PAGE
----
NZ shocker: Surgical tool as big as 'dinner plate' left inside woman's abdomen for 18 months after C-section
A surgical instrument, resembling a dinner plate, was accidentally left inside a woman's abdomen for 18 months after a caesarean section in a New Zealand hospital.
In a distressing incident in New Zealand, a surgical instrument, intended for holding open surgical wounds, was inadvertently left inside a woman's abdomen following a caesarean section procedure at a local hospital. Shockingly, this retractor, similar in size to a dinner plate, remained undetected within her for a staggering 18 months before it was finally discovered during a CT scan. Health regulators have strongly criticized the public hospital system for failing in its duty of care.
The woman endured excruciating pain for nearly a year and a half, with the surgical retractor being the source of her suffering. Health and Disability Commissioner Morag McDowell remarked, "It is self-evident that the care provided fell below the appropriate standard because the [retractor] was not identified during any routine surgical checks, resulting in it being left inside the woman's abdomen."
"Staff involved have no explanation for how the retractor ended up in the abdominal cavity, or why it was not identified prior to closure," she said.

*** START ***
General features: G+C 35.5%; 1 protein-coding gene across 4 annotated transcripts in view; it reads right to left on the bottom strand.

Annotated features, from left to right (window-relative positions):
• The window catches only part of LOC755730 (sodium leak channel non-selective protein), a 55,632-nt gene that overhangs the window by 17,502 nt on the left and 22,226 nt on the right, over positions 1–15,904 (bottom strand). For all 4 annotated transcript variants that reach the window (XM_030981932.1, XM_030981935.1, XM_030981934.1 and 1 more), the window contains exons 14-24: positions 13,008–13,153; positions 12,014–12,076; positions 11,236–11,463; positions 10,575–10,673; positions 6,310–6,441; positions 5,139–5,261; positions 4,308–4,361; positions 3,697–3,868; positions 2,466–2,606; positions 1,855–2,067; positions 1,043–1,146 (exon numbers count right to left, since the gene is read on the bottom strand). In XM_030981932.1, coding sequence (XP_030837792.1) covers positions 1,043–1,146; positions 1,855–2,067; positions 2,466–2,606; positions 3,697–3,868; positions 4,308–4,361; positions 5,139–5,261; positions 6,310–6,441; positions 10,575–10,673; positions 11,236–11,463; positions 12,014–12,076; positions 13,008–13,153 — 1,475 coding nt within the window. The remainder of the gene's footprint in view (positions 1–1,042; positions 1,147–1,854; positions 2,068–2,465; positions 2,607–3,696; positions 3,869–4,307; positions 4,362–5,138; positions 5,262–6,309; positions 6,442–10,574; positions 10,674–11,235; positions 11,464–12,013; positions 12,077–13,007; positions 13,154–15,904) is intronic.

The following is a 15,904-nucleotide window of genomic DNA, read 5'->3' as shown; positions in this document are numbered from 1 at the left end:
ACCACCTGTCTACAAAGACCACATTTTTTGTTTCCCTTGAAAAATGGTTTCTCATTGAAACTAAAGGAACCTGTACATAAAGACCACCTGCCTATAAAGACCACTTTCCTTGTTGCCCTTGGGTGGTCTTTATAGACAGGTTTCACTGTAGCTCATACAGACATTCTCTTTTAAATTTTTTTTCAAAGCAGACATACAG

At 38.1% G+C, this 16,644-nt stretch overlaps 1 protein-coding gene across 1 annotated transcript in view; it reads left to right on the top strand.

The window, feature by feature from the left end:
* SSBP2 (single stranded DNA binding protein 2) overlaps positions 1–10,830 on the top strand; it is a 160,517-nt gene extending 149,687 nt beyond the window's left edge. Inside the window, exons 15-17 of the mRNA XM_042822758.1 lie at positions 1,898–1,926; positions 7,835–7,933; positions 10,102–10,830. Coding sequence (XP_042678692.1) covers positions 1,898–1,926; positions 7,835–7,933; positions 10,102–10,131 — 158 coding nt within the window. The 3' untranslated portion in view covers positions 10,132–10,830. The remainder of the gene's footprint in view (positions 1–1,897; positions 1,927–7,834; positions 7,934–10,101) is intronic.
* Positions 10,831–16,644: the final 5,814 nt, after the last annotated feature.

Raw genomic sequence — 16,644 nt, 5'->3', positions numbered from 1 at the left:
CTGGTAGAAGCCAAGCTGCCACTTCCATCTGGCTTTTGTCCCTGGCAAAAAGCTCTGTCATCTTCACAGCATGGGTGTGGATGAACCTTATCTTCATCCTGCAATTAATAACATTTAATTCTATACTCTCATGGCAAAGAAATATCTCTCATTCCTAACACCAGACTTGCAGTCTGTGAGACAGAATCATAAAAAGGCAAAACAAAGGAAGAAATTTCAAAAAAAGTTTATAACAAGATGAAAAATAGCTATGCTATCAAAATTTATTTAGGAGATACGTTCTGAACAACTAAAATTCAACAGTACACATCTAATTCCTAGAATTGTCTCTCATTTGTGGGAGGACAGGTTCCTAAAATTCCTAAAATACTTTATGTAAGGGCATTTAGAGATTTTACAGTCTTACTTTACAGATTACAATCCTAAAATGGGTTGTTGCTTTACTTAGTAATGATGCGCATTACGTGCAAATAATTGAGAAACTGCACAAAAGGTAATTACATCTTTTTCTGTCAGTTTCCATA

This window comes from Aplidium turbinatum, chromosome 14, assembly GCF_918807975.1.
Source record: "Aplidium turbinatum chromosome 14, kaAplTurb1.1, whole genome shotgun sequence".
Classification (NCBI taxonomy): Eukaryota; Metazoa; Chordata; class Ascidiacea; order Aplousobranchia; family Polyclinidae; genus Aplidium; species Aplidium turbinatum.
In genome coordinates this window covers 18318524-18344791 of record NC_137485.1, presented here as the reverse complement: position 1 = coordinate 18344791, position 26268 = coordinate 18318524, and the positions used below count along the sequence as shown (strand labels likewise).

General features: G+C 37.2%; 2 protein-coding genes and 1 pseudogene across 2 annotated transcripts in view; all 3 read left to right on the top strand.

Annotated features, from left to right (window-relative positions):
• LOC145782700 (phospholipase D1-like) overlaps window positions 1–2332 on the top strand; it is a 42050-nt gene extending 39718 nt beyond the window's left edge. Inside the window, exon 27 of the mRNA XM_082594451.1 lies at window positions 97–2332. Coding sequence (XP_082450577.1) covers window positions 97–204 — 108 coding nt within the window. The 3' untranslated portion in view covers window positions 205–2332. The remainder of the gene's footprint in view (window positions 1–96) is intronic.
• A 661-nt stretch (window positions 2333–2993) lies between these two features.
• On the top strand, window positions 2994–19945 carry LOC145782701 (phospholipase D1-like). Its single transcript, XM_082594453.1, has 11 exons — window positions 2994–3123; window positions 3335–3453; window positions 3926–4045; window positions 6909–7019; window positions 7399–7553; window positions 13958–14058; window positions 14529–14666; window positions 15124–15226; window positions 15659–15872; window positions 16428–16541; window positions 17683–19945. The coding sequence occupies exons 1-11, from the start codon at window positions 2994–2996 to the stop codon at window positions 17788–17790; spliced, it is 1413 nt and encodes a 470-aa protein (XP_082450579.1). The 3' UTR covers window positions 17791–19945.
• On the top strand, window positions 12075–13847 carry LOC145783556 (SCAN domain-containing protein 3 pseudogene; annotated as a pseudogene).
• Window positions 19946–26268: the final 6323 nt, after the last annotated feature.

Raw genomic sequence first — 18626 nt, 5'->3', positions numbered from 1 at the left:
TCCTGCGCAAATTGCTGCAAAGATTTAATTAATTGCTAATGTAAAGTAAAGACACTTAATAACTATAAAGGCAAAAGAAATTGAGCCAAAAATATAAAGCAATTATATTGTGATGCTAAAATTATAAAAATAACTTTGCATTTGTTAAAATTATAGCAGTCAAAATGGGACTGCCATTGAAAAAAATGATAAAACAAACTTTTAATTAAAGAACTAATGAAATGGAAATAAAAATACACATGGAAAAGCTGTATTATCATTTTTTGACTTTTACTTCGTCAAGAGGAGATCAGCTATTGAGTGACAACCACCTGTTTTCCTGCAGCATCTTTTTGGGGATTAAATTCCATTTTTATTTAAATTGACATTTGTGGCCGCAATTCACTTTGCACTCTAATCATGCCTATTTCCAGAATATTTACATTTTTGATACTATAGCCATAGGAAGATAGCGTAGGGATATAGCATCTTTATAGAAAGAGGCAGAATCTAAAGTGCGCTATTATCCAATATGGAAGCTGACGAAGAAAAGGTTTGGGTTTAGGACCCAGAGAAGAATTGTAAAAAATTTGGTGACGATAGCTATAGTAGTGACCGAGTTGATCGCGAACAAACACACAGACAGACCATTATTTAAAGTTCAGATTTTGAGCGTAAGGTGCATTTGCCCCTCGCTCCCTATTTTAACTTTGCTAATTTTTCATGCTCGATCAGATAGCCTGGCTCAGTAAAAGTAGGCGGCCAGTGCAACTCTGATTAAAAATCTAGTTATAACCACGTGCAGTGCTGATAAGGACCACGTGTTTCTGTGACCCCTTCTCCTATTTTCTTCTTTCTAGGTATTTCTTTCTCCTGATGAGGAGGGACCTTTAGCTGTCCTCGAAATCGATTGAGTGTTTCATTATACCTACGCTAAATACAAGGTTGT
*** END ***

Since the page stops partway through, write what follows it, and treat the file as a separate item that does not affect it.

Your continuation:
The instrument in question is identified as an Alexis wound protector-retractor, a commonly used tool in various surgical procedures. During the course of medical intervention at Auckland City Hospital, the initial Alexis wound retractor was replaced by a larger one. Unfortunately, the second retractor was inadvertently left inside the woman's abdomen, as highlighted in the Commissioner's report.
Notably, the retractor's presence could not be detected through conventional X-ray scans, as it is considered a "non-radiopaque item." Ultimately, it was through a CT scan that the medical team was able to trace and identify the foreign object.
Alarming as this incident is, it marks the second occurrence within two years in which a medical device was inadvertently left inside a patient at an Auckland hospital, raising serious concerns about the quality of surgical procedures and oversight within the healthcare system.
(Image for representation purpose only; Credit: Getty Images)